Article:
Food marketing bill likely to die in the Senate

Bill S-228, which included new rules for marketing to kids, is unlikely to be passed now that the government has risen.
Senate Chamber - Canada

A piece of legislation dating back to 2016 that would place new restrictions on advertisers’ ability to market certain foods to children will likely not be passed into law, now that the Canadian House of Commons and Senate have risen for the summer.

The bill, known as S-228, was first introduced by now-retired senator Nancy Greene Raine in the fall of 2016. It passed in the House in September of last year, but has sat there ever since awaiting a final vote in the Senate before it can receive royal assent.

Since no vote was taken before the summer break, and since the Senate is not scheduled to sit again before the federal election in October – at which point the legislative slate is wiped clean – the bill is not expected to pass. However, the Senate could choose to take it up again during a special summer session called to ratify the new North American free trade agreement, should that law be passed by the U.S. government.

If passed, the new rules would restrict the marketing of food and drinks to children as part of a federal government-led effort to combat childhood obesity. Regulations proposed by Health Canada have already undergone several changes over the years (including switching the definition of children to be under 13 years of age) as industry groups and advertisers fight over their scope and potential impact.

On the one side, health groups have supported the legislative changes, saying it would serve as an important first step is reducing the influence of marketing on children for foods that are high in salt, sugar and saturated fat.

On the other, groups including the Association of Canadian Advertisers, as well as food and beverage manufacturers and media companies, have expressed concerns over Health Canada’s consultation process and the rules’ potential economic impact.

Health Canada conducted consultations on its proposed regulations back in 2017, to which members of the industry responded by calling them “unrealistic,” “punitive” and “commercially catastrophic,” according to documents previously obtained by the Globe and Mail.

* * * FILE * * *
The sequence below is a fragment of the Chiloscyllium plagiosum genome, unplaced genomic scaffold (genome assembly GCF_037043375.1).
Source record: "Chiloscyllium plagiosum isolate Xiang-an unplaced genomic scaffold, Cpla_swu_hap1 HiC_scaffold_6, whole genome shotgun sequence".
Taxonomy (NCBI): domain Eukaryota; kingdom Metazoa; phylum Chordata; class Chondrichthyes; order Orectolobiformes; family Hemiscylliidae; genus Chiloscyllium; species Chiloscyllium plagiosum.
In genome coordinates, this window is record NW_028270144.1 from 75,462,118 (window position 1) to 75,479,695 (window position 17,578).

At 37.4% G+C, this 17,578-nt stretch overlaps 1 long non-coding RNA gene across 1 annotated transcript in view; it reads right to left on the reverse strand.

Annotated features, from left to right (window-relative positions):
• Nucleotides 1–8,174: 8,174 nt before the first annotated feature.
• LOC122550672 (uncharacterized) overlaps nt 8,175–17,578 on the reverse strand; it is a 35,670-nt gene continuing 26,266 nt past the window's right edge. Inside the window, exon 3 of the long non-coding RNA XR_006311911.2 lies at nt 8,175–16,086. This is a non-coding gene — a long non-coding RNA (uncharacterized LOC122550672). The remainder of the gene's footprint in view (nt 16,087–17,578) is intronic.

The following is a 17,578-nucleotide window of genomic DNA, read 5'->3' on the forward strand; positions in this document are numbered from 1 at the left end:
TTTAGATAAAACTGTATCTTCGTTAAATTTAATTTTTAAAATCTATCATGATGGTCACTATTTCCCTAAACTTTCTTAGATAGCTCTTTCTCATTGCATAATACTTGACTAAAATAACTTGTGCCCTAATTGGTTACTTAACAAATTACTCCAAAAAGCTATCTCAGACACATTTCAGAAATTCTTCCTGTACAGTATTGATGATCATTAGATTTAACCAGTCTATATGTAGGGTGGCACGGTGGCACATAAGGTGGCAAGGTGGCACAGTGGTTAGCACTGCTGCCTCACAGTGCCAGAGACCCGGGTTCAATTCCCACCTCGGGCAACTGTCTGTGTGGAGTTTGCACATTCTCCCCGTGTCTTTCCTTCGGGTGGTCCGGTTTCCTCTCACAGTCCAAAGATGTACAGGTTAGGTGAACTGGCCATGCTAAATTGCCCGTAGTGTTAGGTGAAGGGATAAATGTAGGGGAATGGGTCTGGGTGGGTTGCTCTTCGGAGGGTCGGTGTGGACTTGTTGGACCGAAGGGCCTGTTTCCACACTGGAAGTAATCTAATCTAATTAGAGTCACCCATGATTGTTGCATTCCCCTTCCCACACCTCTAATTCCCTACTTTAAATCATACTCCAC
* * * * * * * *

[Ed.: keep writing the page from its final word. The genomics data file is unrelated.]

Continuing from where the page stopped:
Patrick Fafard, a professor of public and international policy at the University of Ottawa, told strategy in January that Health Canada’s consultations would not be lost should the current or a new government re-introduce similar legislation after the October election.

“That said, if the bill dies and is a similar bill is introduced after the election, then the House and Senate Committees that study the legislation may well do their own hearings again,” he said in an email. “As for the regulatory framework, if the bill dies and if new legislation is introduced after the election [that] is broadly similar to the current proposal, the work on the regulatory framework remains very useful.”

A study conducted by the University of Calgary in April found that nearly 60% of supermarkets foods would not be allowed to be advertised to children across four different regulatory models. Meanwhile, other research has suggested that kids and teens aged 7 to 16 are exposed to food and beverage marketing on average 111 times a week (or 6,000 times per year) when accessing Facebook, Instagram, Snapchat, Twitter and YouTube on their smartphones and tablets.